Cannes 2022 was a bumper year for music-lovers, Baz Luhrmann shaking things up with his splashy biopic “Elvis”. Another rock ‘n’ roll legend, Jerry Lee Lewis, was the focus of Ethan Coen’s first film without his brother Joel, while critics were blown away by an ultra-immersive documentary about David Bowie, “Moonage Daydream”.
Some of the biggest buzz happened outside the main competition, not least with Saim Sadiq’s “Joyland”, the first Pakistani film in Cannes’ official selection and a daring portrait of a transgender dancer. It won the unofficial “Queer Palm” for best LGBT film and took the silver-medal jury prize in the festival’s Un Certain Regard sidebar. From the same category, Riley Keough picked up Cannes’ Caméra d’Or for the best first film with her “War Pony”, a coming-of-age story about Oglala Lakota boys who navigate life on their South Dakota reservation.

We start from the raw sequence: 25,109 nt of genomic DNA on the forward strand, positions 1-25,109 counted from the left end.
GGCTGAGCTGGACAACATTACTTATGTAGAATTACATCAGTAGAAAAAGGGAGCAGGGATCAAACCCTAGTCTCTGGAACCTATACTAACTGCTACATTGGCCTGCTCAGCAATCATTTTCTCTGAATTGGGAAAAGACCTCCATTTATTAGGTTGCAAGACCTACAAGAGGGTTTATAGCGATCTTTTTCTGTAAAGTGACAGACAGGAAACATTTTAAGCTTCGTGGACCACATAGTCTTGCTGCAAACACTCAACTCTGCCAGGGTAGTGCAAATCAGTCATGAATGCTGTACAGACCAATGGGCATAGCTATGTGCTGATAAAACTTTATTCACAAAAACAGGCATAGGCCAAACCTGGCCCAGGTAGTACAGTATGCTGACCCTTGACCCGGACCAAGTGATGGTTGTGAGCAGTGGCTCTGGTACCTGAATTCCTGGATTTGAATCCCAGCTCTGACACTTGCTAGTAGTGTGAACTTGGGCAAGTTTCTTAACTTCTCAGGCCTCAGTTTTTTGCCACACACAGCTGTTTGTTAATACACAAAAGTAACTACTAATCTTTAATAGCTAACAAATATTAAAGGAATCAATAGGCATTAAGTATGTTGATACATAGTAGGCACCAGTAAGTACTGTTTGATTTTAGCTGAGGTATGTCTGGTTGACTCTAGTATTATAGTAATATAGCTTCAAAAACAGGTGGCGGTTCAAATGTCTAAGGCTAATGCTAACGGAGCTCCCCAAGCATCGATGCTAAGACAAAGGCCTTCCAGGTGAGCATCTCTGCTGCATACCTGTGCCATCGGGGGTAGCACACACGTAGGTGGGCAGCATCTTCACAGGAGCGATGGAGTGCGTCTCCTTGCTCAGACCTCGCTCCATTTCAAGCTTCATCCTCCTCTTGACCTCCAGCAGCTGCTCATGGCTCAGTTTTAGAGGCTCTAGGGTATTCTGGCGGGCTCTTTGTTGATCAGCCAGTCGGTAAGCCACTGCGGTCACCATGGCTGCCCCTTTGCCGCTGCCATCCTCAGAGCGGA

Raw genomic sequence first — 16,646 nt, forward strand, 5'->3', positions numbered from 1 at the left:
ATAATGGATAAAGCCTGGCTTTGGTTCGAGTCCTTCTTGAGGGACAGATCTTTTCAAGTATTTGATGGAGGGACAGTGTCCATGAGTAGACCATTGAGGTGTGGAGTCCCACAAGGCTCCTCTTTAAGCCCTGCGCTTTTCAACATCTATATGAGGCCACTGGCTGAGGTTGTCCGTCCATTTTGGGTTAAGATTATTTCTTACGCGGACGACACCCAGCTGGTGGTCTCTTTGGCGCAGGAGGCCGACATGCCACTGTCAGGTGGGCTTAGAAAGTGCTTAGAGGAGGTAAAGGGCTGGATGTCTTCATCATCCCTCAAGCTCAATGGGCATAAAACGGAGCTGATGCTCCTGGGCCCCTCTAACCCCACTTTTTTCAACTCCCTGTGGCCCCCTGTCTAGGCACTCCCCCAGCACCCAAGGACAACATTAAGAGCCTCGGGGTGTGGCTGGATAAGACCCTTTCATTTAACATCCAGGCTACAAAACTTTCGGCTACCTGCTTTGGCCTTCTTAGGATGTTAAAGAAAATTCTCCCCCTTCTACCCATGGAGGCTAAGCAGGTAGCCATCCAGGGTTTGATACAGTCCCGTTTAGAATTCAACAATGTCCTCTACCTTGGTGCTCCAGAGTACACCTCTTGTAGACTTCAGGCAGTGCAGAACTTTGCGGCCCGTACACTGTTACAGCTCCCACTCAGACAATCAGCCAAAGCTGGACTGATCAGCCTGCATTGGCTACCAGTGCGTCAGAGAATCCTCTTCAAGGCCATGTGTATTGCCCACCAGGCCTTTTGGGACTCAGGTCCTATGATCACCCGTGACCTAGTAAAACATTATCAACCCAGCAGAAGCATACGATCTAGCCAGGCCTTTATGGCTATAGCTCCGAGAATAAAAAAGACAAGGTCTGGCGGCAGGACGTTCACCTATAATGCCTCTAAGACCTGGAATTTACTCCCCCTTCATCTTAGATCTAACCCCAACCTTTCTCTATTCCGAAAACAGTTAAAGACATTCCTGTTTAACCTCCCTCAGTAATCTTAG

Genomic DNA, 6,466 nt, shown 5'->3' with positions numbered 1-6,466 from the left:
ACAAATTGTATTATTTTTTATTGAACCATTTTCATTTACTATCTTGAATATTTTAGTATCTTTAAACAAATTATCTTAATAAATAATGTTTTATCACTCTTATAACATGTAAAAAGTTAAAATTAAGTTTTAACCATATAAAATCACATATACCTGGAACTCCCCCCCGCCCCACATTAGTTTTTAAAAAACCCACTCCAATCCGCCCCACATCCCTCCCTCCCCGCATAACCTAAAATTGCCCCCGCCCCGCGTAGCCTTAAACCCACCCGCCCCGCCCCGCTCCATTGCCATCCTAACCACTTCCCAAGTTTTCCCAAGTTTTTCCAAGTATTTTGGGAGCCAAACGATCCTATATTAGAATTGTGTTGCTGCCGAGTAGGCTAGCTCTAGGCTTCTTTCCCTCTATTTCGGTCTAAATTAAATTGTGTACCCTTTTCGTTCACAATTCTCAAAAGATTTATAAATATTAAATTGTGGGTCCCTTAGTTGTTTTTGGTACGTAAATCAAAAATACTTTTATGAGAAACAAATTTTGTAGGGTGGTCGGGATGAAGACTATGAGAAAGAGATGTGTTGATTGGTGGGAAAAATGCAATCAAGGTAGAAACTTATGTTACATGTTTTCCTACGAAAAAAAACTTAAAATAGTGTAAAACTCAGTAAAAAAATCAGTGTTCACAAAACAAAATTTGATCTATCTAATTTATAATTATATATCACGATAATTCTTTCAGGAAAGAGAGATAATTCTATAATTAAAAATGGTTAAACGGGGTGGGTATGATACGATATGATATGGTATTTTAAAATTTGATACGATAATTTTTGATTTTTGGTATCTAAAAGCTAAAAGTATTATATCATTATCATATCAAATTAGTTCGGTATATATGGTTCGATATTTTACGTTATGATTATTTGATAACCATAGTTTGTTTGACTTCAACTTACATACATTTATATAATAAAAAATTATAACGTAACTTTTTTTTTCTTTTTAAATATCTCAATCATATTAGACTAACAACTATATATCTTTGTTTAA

While the host country picked up little silverware, French films won plaudits for tackling sensitive topics from the immediate and more distant pasts. The traumatic aftermath of the 2015 terrorist attacks in Paris was the focus of Cédric Jimenez’s “November” and Alice Winocour’s “Paris Memories” – one charting the hunt for the perpetrators, the other exploring survivors’ efforts to overcome the trauma. Earlier in the festival, the devastating human cost of war and colonisation was laid bare in Philippe Faucon’s Algerian War film “Les Harkis” and the Omar Sy-starring “Father and Soldier”, about the North African riflemen who were snatched from their homes and forced to fight for the colonial power in the trenches of World War I.